June 2 (UPI) -- The Minnesota Department of Human Rights will launch an investigation into the Minneapolis Police Department following the police-involved killing of George Floyd, Gov. Tim Walz announced Tuesday.
The probe comes after the department filed a civil rights charge related to Floyd's killing and the arrest of former Minneapolis police officer Derek Chauvin, who knelt on Floyd's neck for nearly 9 minutes as he gasped for air and eventually died.
"This investigation into policies, procedures and practices over the past 10 years will determine if the MPD has engaged in systemic discriminatory practices towards people of color and ensure any such practices are stopped," the announcement stated.
Department of Human Rights Commissioner Rebecca Lucero will lead the investigation. The department pledged "swift action" in response to any determination of civil rights violations.
"George Floyd should be alive. He deserved to live a life full of dignity and joy," Lucero said. "Community leaders have been asking for structural change for decades. They have fought for this and it is essential that we acknowledge the work and commitment of those who have paved the path to make today's announcement possible."
Chauvin was charged with third-degree murder and he, as well as the other three officers present during Floyd's death, are under investigation by state prosecutors, the U.S. Attorney's Office and the FBI.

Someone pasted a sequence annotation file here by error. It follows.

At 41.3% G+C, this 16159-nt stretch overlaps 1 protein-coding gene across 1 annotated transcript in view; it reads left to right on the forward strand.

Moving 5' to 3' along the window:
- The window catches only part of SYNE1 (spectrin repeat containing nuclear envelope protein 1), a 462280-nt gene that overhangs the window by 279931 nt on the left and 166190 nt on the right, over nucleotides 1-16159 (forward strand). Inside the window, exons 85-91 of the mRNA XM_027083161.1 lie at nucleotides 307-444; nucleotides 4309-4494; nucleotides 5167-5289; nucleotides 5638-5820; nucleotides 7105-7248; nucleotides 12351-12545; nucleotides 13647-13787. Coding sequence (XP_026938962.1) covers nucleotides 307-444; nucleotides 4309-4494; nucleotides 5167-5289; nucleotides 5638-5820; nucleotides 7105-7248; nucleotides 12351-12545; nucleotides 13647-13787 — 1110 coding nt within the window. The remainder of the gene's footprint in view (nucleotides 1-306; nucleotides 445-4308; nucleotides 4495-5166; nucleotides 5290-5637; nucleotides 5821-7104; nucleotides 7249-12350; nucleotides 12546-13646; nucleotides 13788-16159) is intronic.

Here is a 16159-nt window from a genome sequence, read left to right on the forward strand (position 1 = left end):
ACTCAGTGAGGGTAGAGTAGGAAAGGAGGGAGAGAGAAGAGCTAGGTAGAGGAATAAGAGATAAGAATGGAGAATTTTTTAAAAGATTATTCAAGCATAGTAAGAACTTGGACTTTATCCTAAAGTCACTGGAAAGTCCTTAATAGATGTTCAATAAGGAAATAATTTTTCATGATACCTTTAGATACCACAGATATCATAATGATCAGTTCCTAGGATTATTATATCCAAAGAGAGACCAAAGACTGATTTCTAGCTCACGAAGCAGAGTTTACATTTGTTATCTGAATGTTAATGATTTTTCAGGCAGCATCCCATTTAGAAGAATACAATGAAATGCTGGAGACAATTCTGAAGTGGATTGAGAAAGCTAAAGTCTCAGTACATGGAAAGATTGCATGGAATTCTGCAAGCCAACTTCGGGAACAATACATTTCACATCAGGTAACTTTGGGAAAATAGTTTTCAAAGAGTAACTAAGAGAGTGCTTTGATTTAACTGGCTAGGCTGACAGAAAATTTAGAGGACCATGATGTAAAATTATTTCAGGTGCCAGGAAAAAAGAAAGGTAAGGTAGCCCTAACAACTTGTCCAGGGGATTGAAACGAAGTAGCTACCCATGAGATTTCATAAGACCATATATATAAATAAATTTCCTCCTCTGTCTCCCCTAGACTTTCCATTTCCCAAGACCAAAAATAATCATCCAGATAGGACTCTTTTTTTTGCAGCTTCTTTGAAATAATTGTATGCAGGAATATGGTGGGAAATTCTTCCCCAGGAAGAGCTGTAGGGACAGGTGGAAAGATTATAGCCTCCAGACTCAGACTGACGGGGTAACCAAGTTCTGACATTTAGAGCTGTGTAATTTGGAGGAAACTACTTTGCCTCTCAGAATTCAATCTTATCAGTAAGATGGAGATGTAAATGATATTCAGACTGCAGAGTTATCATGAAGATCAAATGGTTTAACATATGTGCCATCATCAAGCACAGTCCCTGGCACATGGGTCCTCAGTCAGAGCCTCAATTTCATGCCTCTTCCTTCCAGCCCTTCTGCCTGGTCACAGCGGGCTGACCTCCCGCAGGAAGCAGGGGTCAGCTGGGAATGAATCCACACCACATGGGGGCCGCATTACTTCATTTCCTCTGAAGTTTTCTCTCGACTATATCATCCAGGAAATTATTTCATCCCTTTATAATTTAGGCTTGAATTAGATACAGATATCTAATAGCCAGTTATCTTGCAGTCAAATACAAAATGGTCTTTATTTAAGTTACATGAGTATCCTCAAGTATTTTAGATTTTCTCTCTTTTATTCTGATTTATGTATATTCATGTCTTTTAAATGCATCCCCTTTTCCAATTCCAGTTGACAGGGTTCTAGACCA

An independent autopsy released Monday by lawyers representing Floyd's family found that his death was a homicide by "asphyxiation from sustained pressure" and said he had no underlying conditions that contributed to his death, countering the Hennepin County Medical Examiner's autopsy, which said "significant" heart conditions, and fentanyl and methamphetamine use may have been a factor.
Floyd's family has called for a first-degree murder charge for Chauvin and for the other officers present to be charged. Nationwide protests sparked by Floyd's death have called for similar demand as well as widespread police reform to address police brutality and killings of black people throughout the country.
Walz pledged his administration will "use every tool at our disposal" to deconstruct systemic racism in the state.
"It is going to take action at all levels from neighborhood on up, to get the change we need to see," he said.
Walz's office said the Department of Human Rights will seek an agreement from city leadership and the Minneapolis Police Department to implement interim measures immediately ahead of long-term measures to address discriminatory practices at a systemic level.
Minneapolis Mayor Jacob Frey said such an agreement may spark changes that have previously been impeded by the Minneapolis Police Federation.
"For years in Minneapolis, police chiefs and elected officials committed to change have been thwarted by police union protections and laws that severely limit accountability among police departments," Frey said. "Breaking through those persistent barriers, shifting the culture of policing and addressing systemic racism will require all of us working hand-in-hand."